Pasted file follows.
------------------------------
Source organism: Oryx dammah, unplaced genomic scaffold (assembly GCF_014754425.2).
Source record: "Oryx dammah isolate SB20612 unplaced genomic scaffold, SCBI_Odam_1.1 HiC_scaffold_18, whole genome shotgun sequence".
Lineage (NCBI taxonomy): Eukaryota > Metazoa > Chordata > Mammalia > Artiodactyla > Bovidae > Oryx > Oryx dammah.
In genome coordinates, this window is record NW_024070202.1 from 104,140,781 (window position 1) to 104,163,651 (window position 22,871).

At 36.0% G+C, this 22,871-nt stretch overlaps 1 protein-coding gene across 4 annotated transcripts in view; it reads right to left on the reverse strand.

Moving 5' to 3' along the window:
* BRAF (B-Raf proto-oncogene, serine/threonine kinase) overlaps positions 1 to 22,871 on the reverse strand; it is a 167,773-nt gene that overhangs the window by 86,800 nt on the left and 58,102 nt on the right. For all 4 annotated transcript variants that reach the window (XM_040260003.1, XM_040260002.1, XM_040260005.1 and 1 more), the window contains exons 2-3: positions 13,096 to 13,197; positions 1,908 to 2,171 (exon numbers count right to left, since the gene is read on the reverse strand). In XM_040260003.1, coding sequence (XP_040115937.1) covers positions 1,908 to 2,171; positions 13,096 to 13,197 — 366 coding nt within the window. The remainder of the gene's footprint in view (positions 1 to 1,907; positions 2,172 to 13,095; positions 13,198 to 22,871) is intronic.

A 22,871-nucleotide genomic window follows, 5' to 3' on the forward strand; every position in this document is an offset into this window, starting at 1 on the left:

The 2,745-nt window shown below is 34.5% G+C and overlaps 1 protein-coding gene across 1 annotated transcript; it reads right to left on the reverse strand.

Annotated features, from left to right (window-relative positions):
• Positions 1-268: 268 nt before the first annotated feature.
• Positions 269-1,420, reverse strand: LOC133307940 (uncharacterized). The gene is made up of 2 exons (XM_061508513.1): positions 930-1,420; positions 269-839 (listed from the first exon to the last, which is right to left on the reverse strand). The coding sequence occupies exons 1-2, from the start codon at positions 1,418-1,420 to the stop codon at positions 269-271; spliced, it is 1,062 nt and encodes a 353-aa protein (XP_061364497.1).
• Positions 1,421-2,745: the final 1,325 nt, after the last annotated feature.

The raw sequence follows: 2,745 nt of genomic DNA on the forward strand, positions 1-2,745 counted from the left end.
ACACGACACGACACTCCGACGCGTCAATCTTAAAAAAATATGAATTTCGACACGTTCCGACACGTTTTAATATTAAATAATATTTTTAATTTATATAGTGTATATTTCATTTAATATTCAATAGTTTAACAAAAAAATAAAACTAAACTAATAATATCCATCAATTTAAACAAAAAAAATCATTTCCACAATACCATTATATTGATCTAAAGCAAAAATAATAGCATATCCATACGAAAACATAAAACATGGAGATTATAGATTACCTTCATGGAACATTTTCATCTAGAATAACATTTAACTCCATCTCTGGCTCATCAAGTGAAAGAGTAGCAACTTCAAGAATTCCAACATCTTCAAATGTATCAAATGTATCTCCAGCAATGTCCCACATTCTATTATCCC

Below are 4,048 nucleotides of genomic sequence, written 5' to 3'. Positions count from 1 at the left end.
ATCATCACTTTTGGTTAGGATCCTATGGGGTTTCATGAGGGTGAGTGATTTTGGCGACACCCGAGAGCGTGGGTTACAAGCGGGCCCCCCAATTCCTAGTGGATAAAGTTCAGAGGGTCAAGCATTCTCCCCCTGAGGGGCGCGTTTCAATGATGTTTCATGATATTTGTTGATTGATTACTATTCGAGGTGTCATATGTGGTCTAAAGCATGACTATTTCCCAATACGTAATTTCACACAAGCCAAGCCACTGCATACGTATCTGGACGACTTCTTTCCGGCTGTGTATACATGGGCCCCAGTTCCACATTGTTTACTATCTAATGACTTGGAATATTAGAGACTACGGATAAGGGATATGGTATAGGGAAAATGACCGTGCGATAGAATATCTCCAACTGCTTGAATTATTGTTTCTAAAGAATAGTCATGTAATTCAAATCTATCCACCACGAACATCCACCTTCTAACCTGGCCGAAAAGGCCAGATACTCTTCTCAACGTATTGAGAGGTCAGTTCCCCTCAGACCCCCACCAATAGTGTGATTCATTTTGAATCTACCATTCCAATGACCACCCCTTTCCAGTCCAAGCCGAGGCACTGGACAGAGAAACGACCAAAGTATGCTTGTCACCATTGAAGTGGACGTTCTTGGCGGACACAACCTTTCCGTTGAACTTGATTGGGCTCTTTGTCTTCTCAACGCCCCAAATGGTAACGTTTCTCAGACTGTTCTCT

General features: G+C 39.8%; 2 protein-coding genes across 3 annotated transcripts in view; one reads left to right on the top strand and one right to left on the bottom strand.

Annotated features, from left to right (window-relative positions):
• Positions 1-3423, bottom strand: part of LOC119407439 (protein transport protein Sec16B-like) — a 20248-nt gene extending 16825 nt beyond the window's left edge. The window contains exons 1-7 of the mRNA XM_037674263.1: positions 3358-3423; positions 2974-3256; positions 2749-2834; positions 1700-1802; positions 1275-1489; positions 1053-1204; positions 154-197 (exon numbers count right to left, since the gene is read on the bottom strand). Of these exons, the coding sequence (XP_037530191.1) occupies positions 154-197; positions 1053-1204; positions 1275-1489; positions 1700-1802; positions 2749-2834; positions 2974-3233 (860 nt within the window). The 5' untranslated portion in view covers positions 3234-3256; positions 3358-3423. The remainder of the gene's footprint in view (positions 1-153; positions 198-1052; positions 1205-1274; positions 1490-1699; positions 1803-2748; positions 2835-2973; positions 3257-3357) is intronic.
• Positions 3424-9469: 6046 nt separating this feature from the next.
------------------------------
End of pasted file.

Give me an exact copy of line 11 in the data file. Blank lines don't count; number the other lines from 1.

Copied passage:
• Positions 1-268: 268 nt before the first annotated feature.